Hot Weather – Cold Mysteries

Here we are in one of the hottest summers on record, the critters have just ravaged my garden and eaten all my tomatoes and flowers, and my laundry pile is growing exponentially from the multiple changes of clothes I’m forced to make…all due to the excessive heat.  What’s the cure?  Read a book that takes place during the winter!  And that I have, in fact, more than one.  Being on a mystery kick (it is summer after all–no heavy lifting), I started out with Margaret Maron’s Three-Day Town (A Deborah Knott Mystery).  The action takes place in a New York City hi-rise during a blizzard.  The novel begins with a sort of Preface that takes place during 1940, when a lurid statue is stolen from a professor.  You guessed it, that statue turns up later in the story, and is the likely murder weapon in a strange turn of events which leaves the dead body of the building supervisor in our honeymooning couples’ apartment.   Although the story did the trick in the “cool me off” with lovely descriptions of the snow-blanketed city, it also left me cold as far as the author’s ability to craft a good mystery tale.  Sorry Maron fans!  This one she seemed to phone in…it was slow getting started, then she threw a mish-mash of over the top characters at us, finally put the hero in peril at the end, then hurried an ending that, to my mind, left a lot of loose threads.  Maron has a following, and perhaps that is what I am missing, because I did not know the background of the characters having not read her previous books.  That brings up the question of whether many mystery novels today a trading on the loyal following of their established characters instead of a well-crafted plot.  It appears to be a trend, especially in mysteries, to use a favorite investigate for a whole series.  And why not, if the author likes him, readers like him???  Only, it sometimes hard for the reader who comes in in the middle of the love affair.

The next mystery in a cold climate was Moment of Truth by Lisa Scottoline. It starts out when lawyer Jack Newlin comes home to find his wife murdered.  Thinking he knows who did it, he decides to confess in order to cover for the real criminal (or is it really who he thinks?)  Enter Mary DiNunzio, a junior lawyer, inexperienced in criminal law, who Jack hires specifically because he thinks she will botch the case.  Interesting premise, and Scottoline certainly knows the ins and outs of the law, but here again the story devolves into what I thought was at times downright silliness with Mary falling for Jack at first sight, characatures for bad guys, and an all too typical tough guy investigator and his bumbling but lovable partner.  She included lots of twists and turns, but you see them coming.  The motivation of the characters is thin and hard to believe, and you’ll figure out the real villain before Mary does.  But, it takes place in Philly during a real cold snap!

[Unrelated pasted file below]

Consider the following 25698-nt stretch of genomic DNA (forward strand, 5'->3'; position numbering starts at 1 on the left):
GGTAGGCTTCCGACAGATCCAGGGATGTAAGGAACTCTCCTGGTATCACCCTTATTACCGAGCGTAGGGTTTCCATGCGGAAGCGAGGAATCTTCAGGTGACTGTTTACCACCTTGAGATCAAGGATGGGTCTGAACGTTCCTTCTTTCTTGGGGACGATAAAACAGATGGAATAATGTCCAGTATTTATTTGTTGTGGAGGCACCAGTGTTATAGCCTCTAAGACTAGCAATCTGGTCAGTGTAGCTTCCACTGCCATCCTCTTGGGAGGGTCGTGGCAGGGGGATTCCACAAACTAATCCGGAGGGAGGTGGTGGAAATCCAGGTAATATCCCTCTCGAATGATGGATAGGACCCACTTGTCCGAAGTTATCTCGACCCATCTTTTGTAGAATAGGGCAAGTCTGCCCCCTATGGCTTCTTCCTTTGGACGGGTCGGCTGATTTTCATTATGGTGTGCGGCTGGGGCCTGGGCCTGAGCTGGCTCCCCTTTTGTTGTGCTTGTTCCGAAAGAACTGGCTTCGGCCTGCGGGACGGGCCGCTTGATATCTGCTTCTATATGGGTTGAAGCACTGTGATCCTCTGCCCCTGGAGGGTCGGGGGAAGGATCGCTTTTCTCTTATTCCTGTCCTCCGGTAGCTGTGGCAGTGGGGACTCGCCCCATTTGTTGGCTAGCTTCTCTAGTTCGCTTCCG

The last mystery was Stephen White’s Cold Case–get the theme?  the name? Legal eagle Lauren Crowder and her husband, psychologist Alan Gregory are called in by an elite cold crime investigation team to work on a case involving the death of two teenaged girls.  White is himself trained in psychology, so his mysteries tend to focus on the mental cat and mouse game played in conversations between his character, Alan, and our presumed bad guy…in this case, a wealthy politician with high ambitions.  Again, much of the attraction of the story may be visiting again with the familiar characters of Greg and Lauren, who were now expecting a child.  I, who was not read in on their backstory, found the digressions to discuss Lauren’s health and the all-too-often reference to her putting a hand to her belly distracting and artificial.  The story was interesting, but if you want action, you will have to wait until the last few pages, then he makes up for all the talk in the previous two-hundred pages with an almost ridiculous cascade of events one after another that leaves the reader almost too exhausted to care.

Well, you may by now be thinking I am too critical.  I am wondering if many mystery writers started out strong, and have de-volved in their plotting skills and are relying more heavily on their familiar and loved characters to keep readers coming back.  Opinions?  Any suggestions for a great mystery to read?

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1 Comment

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One response to “Hot Weather – Cold Mysteries